Maid of honor Annie (Drew Tildon) and best man Greg (Chris Giordano) get to chew the scenery a bit while delivering a truly wacky wedding song that’s informed by that plot twist.

Even Luther Chakurian and Tracy Bidleman, playing small roles of a Jewish uncle, a man-hungry aunt and hotel staff members delighting in the family drama, are well used in this show.

This musical embraces the classic farce at its foundation, with the wedding party and hotel staff running up and down the staircase and in and out of numerous doors and hallways.

But the door-slamming chaos is kept at a minimum, and thankfully doesn’t overshadow the themes of self-acceptance and the complicated nature of love, marriage and family that are explored in the show. 

The creative team scores a bullseye with this production. Kyle Dixon’s set is a stunner – a lovely, flower-decorated hotel lobby framed in ornate white panels and centered by a staircase – which allows a lot of movement on an otherwise small stage, and infuses the production with energy.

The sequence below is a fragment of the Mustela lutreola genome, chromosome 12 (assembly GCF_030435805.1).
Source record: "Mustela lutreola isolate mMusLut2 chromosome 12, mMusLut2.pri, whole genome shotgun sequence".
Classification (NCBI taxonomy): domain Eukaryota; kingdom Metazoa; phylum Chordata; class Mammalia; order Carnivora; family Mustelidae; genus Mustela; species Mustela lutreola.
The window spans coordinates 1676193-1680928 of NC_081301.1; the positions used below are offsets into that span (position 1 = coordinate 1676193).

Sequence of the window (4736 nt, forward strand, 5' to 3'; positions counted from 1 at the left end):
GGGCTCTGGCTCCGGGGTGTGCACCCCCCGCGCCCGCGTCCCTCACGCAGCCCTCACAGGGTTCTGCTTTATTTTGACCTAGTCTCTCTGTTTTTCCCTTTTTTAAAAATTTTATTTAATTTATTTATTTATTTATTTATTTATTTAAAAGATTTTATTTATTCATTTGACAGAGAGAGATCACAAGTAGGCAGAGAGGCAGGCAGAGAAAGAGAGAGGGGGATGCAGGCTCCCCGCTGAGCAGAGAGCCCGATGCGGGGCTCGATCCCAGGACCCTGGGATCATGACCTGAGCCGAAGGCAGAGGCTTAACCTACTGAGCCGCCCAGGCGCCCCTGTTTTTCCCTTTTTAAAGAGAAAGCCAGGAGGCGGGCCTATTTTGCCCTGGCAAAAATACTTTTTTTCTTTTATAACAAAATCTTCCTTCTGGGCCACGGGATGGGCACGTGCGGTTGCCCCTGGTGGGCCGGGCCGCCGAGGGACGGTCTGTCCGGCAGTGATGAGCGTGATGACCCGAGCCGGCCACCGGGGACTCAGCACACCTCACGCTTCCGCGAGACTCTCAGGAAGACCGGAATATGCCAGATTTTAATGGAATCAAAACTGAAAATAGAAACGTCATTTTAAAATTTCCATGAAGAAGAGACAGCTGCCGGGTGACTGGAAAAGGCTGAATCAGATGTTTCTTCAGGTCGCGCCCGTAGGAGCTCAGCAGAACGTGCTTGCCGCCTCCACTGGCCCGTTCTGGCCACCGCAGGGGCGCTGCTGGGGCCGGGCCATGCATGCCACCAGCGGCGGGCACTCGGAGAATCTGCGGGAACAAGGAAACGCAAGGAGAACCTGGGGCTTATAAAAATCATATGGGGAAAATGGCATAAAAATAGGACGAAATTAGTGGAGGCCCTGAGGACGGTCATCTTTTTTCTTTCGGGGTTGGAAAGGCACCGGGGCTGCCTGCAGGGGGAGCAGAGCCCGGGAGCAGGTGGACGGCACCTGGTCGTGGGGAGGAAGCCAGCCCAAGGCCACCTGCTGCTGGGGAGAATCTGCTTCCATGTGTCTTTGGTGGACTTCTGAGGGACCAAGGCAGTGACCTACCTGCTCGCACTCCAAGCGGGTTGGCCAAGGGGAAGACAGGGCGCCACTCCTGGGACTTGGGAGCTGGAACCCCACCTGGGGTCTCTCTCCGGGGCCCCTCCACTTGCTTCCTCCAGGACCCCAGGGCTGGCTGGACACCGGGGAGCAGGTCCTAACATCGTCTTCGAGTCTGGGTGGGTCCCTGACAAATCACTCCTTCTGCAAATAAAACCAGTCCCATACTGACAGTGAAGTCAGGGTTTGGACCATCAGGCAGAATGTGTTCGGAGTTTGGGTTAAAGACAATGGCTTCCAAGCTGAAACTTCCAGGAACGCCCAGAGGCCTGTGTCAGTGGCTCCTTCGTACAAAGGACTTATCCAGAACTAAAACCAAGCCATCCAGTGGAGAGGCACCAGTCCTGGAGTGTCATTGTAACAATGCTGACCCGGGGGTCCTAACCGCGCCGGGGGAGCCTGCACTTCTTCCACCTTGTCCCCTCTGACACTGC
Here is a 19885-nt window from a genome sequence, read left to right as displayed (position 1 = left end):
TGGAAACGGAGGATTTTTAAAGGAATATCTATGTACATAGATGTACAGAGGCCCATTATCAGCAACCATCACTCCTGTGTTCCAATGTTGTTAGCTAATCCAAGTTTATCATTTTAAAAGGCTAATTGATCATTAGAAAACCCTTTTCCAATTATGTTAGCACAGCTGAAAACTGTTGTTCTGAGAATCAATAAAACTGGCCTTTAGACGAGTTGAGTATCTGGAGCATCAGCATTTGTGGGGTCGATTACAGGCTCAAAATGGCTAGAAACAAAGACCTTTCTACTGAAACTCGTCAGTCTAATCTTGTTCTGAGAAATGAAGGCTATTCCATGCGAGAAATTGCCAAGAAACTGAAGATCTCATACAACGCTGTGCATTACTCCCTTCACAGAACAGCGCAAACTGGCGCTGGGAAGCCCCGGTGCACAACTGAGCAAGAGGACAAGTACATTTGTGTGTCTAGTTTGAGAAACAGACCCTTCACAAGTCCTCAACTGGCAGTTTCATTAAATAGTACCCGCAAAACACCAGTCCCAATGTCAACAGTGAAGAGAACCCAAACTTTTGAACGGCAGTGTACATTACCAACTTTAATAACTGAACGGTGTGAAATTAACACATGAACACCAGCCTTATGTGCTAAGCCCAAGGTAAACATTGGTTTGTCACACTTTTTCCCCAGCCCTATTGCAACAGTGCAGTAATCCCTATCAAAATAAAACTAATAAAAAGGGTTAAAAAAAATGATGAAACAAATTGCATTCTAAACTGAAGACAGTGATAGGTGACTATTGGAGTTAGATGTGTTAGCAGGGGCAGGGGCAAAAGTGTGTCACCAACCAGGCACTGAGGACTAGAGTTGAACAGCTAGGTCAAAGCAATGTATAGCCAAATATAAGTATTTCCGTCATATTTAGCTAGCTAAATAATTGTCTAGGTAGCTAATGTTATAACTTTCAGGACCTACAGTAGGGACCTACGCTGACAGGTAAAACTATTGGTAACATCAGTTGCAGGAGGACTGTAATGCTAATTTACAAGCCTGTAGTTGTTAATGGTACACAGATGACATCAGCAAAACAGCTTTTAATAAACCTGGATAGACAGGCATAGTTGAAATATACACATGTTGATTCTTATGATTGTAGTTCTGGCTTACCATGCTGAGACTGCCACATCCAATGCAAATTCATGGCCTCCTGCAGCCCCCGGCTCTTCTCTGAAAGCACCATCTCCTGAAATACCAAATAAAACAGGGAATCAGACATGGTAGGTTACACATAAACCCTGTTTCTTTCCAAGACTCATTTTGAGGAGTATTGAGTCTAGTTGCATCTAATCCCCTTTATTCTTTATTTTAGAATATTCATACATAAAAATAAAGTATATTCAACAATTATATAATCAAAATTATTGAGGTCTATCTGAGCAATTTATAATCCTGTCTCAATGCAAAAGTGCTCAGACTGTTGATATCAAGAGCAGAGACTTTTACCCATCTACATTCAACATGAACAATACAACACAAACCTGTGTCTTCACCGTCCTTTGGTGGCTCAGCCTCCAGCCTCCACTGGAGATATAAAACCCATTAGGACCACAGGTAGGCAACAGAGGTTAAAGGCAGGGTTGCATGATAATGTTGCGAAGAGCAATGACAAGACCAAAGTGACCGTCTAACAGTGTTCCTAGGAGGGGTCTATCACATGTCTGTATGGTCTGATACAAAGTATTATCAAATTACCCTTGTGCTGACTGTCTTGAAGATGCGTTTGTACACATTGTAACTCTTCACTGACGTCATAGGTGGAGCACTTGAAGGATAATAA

The set is complemented beautifully by Jose Santiago’s lighting design, which evokes emotion as it bathes the set in various hues and illuminates Judy’s private, petty thoughts about Georgette with the clever use of a spotlight.

The stage-veteran team of Janell Berte and Beth Dunkelberger is the perfect choice to costume this show; Berte also designs wedding attire, after all. Gowns, suits and street clothes are all marvelous to look at on these actors.

"It Shoulda Been You" is fresh from Broadway, where it premiered just last year. While Brian Hargrove’s script is filled with funny dialogue, there are only a handful of solid songs from Barbara Anselmi within the show’s mostly-forgettable score. As lyricist, it seems, Hargrove tried a little too hard with some of his rhymes — Houdini-panini, anyone?

Further, the clash-of-religions stuff seems a little old-fashioned for the year 2016 — can those sophisticated Howards really be so clueless about everything about the Jewish faith?

But these are minor points in a show with a big heart that obviously delighted its Friday night audience.

You can be happy about accepting the Steinberg-Howard invitation to this wedding. “It Shoulda Been You” is a clever and charming, and offers a truly entertaining, feel-good night out at the theater.


What to Read Next